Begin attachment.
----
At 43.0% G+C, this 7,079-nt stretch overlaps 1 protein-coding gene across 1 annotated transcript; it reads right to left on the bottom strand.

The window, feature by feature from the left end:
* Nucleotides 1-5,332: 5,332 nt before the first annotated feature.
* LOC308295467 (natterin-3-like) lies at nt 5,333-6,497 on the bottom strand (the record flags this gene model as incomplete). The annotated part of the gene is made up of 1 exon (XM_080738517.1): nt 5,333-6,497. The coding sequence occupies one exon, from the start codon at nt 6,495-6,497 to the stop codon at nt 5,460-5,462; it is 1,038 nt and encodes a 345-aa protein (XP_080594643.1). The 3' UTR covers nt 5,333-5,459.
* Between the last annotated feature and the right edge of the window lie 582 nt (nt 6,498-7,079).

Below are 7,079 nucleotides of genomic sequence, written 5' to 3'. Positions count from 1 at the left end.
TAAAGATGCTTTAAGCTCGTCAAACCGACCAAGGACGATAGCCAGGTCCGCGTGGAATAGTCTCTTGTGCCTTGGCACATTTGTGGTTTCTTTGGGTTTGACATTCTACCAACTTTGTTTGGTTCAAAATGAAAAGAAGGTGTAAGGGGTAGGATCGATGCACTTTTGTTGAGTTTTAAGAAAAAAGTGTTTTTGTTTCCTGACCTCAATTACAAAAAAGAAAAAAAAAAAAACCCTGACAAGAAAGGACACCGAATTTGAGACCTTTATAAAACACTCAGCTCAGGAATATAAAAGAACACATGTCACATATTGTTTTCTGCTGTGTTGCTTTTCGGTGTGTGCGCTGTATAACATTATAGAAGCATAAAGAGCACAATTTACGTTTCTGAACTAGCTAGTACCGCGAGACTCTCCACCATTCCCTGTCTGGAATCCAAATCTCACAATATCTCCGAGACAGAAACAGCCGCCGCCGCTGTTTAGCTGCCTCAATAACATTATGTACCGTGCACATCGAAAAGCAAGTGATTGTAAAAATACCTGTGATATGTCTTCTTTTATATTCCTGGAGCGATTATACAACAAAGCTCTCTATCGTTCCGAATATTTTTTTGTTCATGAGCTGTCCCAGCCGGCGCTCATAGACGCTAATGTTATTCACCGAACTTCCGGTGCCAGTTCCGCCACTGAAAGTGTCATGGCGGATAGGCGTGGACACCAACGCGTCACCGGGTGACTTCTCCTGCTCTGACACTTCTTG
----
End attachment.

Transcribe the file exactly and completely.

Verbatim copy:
At 43.0% G+C, this 7,079-nt stretch overlaps 1 protein-coding gene across 1 annotated transcript; it reads right to left on the bottom strand.

The window, feature by feature from the left end:
* Nucleotides 1-5,332: 5,332 nt before the first annotated feature.
* LOC308295467 (natterin-3-like) lies at nt 5,333-6,497 on the bottom strand (the record flags this gene model as incomplete). The annotated part of the gene is made up of 1 exon (XM_080738517.1): nt 5,333-6,497. The coding sequence occupies one exon, from the start codon at nt 6,495-6,497 to the stop codon at nt 5,460-5,462; it is 1,038 nt and encodes a 345-aa protein (XP_080594643.1). The 3' UTR covers nt 5,333-5,459.
* Between the last annotated feature and the right edge of the window lie 582 nt (nt 6,498-7,079).

Below are 7,079 nucleotides of genomic sequence, written 5' to 3'. Positions count from 1 at the left end.
TAAAGATGCTTTAAGCTCGTCAAACCGACCAAGGACGATAGCCAGGTCCGCGTGGAATAGTCTCTTGTGCCTTGGCACATTTGTGGTTTCTTTGGGTTTGACATTCTACCAACTTTGTTTGGTTCAAAATGAAAAGAAGGTGTAAGGGGTAGGATCGATGCACTTTTGTTGAGTTTTAAGAAAAAAGTGTTTTTGTTTCCTGACCTCAATTACAAAAAAGAAAAAAAAAAAAACCCTGACAAGAAAGGACACCGAATTTGAGACCTTTATAAAACACTCAGCTCAGGAATATAAAAGAACACATGTCACATATTGTTTTCTGCTGTGTTGCTTTTCGGTGTGTGCGCTGTATAACATTATAGAAGCATAAAGAGCACAATTTACGTTTCTGAACTAGCTAGTACCGCGAGACTCTCCACCATTCCCTGTCTGGAATCCAAATCTCACAATATCTCCGAGACAGAAACAGCCGCCGCCGCTGTTTAGCTGCCTCAATAACATTATGTACCGTGCACATCGAAAAGCAAGTGATTGTAAAAATACCTGTGATATGTCTTCTTTTATATTCCTGGAGCGATTATACAACAAAGCTCTCTATCGTTCCGAATATTTTTTTGTTCATGAGCTGTCCCAGCCGGCGCTCATAGACGCTAATGTTATTCACCGAACTTCCGGTGCCAGTTCCGCCACTGAAAGTGTCATGGCGGATAGGCGTGGACACCAACGCGTCACCGGGTGACTTCTCCTGCTCTGACACTTCTTG